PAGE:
Can I just leave? Will that be abandonment?
October 28th, 2013 by Laura Parker
When a client comes in for their initial consult prior to moving out of the marital home, one of the most common questions they have is about abandonment. “I want to leave, but I don’t want to be sued for abandonment!”
“Abandonment” is a word that is thrown around a lot in separation and divorce situations – but it rarely is an actual issue. North Carolina has defined abandonment as when “one spouse abandons the other where he or she brings their cohabitation to an end, without justification, without the consent of the other spouse and without intent of renewing it. “ It’s the “without justification” prong that is key here – if a couple is divorcing, then there is generally some sort of justification for one spouse to move out. Also keep in mind that one spouse has to move out in order for the divorce timeline to start – the couple has to be living separate and apart for a full year before someone can file for divorce!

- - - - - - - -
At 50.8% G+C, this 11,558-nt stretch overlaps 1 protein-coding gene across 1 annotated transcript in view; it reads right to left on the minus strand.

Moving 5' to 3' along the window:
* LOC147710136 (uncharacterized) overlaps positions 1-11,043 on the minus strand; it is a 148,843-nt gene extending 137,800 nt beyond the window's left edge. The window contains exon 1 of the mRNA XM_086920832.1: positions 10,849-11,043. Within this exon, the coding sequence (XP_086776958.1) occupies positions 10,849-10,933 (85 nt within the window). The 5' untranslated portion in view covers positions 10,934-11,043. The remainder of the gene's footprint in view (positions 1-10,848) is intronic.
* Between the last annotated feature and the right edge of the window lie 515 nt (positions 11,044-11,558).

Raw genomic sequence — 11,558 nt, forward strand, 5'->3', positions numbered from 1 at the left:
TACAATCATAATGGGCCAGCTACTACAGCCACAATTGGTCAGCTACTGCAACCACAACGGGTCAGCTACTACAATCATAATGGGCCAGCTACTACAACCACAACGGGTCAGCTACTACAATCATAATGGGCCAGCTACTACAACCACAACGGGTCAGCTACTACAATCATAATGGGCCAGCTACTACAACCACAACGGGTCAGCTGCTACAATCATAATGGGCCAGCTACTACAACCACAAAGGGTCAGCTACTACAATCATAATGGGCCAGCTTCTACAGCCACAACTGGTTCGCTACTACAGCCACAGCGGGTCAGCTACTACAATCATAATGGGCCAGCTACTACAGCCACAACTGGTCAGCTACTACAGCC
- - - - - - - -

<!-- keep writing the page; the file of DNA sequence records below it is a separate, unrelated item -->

So where does “abandonment” come into play? Under the alimony statutes for North Carolina, “marital misconduct” is listed as just one of sixteen factors the court must consider when determining the amount and duration of alimony – and “abandonment of the other spouse” is included in the definition of martial misconduct. So what does THAT mean?
It simply means that when you separate, you will want to do it as responsibly and respectfully as possible. You still have a responsibility to ensure that your spouse has the resources they need to pay the mortgage, utility bills, and other necessities. If you’re able to, talk with your spouse to determine what their immediate financial needs are during this period of separation. If you have been the breadwinner in the marriage and you leave without ensuring that your spouse can at least meet their basic needs, the court will likely take that into consideration when determining alimony – and it won’t look good for you. Paying a reasonable amount of postseparation support from day one of the separation may save you thousands of dollars in attorney’s fees in the long run – litigation is often far more expensive than simply paying reasonable support.
So how do you know what to do? Prior to moving out, you should consult with a family law or divorce attorney to determine what your needs or obligations might be. At Frye Law Offices, our attorneys are experienced at helping people through these initial steps in the divorce process. To discuss your options and obligations, please call us at 919.846.8807 to set up an initial consult. We work hard to provide you with experience, professionalism, and knowledge when you need it most.